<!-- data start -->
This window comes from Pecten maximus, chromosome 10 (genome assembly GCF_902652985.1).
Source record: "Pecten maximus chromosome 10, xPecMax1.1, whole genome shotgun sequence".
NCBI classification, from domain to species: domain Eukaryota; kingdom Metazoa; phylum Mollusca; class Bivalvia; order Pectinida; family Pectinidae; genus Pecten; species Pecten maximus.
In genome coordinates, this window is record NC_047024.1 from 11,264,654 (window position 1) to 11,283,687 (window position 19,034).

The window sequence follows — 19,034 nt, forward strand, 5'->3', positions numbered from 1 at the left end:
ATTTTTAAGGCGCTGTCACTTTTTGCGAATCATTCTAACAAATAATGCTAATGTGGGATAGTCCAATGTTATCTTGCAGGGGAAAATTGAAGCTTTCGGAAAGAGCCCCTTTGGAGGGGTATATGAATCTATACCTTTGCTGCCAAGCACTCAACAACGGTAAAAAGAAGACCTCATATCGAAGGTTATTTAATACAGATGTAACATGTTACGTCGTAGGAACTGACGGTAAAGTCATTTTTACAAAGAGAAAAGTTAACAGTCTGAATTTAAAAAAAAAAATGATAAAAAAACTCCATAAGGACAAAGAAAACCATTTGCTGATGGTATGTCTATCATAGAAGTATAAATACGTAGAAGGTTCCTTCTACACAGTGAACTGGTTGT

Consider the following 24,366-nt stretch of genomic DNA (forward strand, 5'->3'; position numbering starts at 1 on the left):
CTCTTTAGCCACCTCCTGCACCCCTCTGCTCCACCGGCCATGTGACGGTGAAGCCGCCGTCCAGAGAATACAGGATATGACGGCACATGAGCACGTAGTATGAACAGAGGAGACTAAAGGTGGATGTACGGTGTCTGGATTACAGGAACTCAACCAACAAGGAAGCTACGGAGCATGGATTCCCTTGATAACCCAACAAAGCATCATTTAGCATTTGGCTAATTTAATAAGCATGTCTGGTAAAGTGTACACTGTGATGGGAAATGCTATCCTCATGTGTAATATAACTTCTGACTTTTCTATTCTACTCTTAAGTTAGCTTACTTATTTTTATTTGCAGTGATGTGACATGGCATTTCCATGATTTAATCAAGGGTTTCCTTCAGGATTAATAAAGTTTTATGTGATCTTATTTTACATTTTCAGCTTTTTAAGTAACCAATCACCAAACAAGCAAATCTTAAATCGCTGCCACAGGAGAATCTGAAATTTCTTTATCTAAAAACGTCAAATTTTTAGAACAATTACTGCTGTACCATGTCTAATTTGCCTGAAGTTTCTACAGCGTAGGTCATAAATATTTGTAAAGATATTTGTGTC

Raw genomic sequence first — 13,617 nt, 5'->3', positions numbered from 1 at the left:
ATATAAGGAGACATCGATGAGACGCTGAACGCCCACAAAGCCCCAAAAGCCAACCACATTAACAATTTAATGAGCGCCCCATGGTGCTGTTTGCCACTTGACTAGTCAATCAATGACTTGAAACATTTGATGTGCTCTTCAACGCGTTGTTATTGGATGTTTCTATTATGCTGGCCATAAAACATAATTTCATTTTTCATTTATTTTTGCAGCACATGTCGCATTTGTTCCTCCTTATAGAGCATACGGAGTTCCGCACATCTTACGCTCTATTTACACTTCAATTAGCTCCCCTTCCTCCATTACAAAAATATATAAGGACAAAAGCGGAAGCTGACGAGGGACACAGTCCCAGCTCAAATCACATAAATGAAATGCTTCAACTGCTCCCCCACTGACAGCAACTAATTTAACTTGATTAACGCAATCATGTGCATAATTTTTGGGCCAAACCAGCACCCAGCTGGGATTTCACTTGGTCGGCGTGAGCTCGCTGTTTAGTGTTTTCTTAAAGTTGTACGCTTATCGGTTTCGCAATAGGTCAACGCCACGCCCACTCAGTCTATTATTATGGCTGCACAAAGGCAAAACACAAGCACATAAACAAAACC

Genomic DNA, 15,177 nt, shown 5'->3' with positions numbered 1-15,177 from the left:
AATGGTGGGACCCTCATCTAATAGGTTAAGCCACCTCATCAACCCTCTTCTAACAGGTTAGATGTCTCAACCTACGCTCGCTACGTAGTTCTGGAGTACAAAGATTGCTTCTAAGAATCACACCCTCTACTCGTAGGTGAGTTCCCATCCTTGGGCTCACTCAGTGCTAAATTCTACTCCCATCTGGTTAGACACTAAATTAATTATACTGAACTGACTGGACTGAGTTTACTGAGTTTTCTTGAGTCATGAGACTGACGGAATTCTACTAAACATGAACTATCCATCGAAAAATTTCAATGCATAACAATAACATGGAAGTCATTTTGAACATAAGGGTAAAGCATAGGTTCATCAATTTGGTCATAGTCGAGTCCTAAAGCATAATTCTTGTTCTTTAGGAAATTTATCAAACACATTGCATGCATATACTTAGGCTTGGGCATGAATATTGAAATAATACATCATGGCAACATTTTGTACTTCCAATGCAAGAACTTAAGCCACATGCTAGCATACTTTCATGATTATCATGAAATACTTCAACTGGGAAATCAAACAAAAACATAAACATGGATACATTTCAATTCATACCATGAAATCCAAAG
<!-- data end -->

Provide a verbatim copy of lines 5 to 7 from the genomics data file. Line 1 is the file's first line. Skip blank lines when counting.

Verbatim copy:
The window sequence follows — 19,034 nt, forward strand, 5'->3', positions numbered from 1 at the left end:
ATTTTTAAGGCGCTGTCACTTTTTGCGAATCATTCTAACAAATAATGCTAATGTGGGATAGTCCAATGTTATCTTGCAGGGGAAAATTGAAGCTTTCGGAAAGAGCCCCTTTGGAGGGGTATATGAATCTATACCTTTGCTGCCAAGCACTCAACAACGGTAAAAAGAAGACCTCATATCGAAGGTTATTTAATACAGATGTAACATGTTACGTCGTAGGAACTGACGGTAAAGTCATTTTTACAAAGAGAAAAGTTAACAGTCTGAATTTAAAAAAAAAAATGATAAAAAAACTCCATAAGGACAAAGAAAACCATTTGCTGATGGTATGTCTATCATAGAAGTATAAATACGTAGAAGGTTCCTTCTACACAGTGAACTGGTTGT

Consider the following 24,366-nt stretch of genomic DNA (forward strand, 5'->3'; position numbering starts at 1 on the left):